Another area for space launch is getting to earth orbit is just a matter of delta v. You have to add enough speed to what you’re doing to get up there. A lot of people are hoping for the space elevator, but there are ways to do that earlier. I was thinking about laser arrays. Again, I’m picking up an idea that’s already been studied. NASA had an Institute for Advanced Concepts that had worked out that you could use laser arrays to launch. An old idea is if you had a really big lase, around a billion watts, you could then launch things into orbit, or you could send them far away at very high speeds. The problem is that we don’t have lasers that big. What we do have are lasers that are pretty big. The military is close to putting together a 100 kilowatt laser, which is just at the edge of being interesting for them as a weapon.
What you can do with that instead is you can have 10,000 of them together and you can have the equivalent of a 1 gigawatt laser, which can be used to launch things into orbit just for the cost of electricity. You can further enhance that with mirrors. This is another idea by the Institute for Advanced Concepts. You use the mirrors to bounce the laser light back and forth in order to continually push the thing you’re launching higher. That basically just means that if you bounce it a thousand times, you use a thousand times less energy. Again, the aspect of cheaper, sooner. I don’t want to wait for the big laser, so I figure out different tricks to reduce my energy requirements and reduce the cost of what I’m doing.
The reason I believe that NASA is not doing this is not that there aren’t intelligent people there who could think of it, although some of them might not be thinking in that direction. I believe that NASA is a political pork machine, to be blunt about it. NASA is called a space program, but really it is about getting money into the congressional districts of powerful senators and congressmen. If you look at the map of NASA facilities, you see it’s all spread among the powerful congressmen and senators so they can give jobs to people there. A lot of them, the astronauts and scientists, they are trying hard to do things they believe in, but a lot of that is not so that we can do something really ambitious and interesting in space.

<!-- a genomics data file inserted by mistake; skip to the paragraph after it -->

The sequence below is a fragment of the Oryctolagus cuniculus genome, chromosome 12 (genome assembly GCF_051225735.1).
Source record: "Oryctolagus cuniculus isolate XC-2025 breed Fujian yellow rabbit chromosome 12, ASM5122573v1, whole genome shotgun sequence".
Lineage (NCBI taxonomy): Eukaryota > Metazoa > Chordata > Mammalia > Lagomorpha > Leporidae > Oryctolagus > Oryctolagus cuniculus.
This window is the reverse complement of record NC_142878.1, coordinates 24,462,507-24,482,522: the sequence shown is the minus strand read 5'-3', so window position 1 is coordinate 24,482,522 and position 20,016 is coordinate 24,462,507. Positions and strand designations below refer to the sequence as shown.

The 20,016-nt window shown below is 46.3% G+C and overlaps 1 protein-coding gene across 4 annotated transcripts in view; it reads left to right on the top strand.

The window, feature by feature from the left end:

Long after we knew that the space shuttle was not going to give us cheap launches, we continued to flush $100 billion into those things. Even when we knew a space shuttle is a death trap. It’s going to crash once every so often. We still kept using it. Did we have to constantly be sending people into space? No, we can send robots. But there is the public relations side of things, and the other is that they wanted to give jobs to people on the ground. They say, “I can’t shut that down. I’ve got a thousand jobs here.” I think that the astronauts clearly were heroes and that Apollo was very inspirational at the time, but the whole strategy was ill-founded. Also, the space shuttle got modified for the worse by the Nixon administration for political reasons, not because they wanted to make it safer.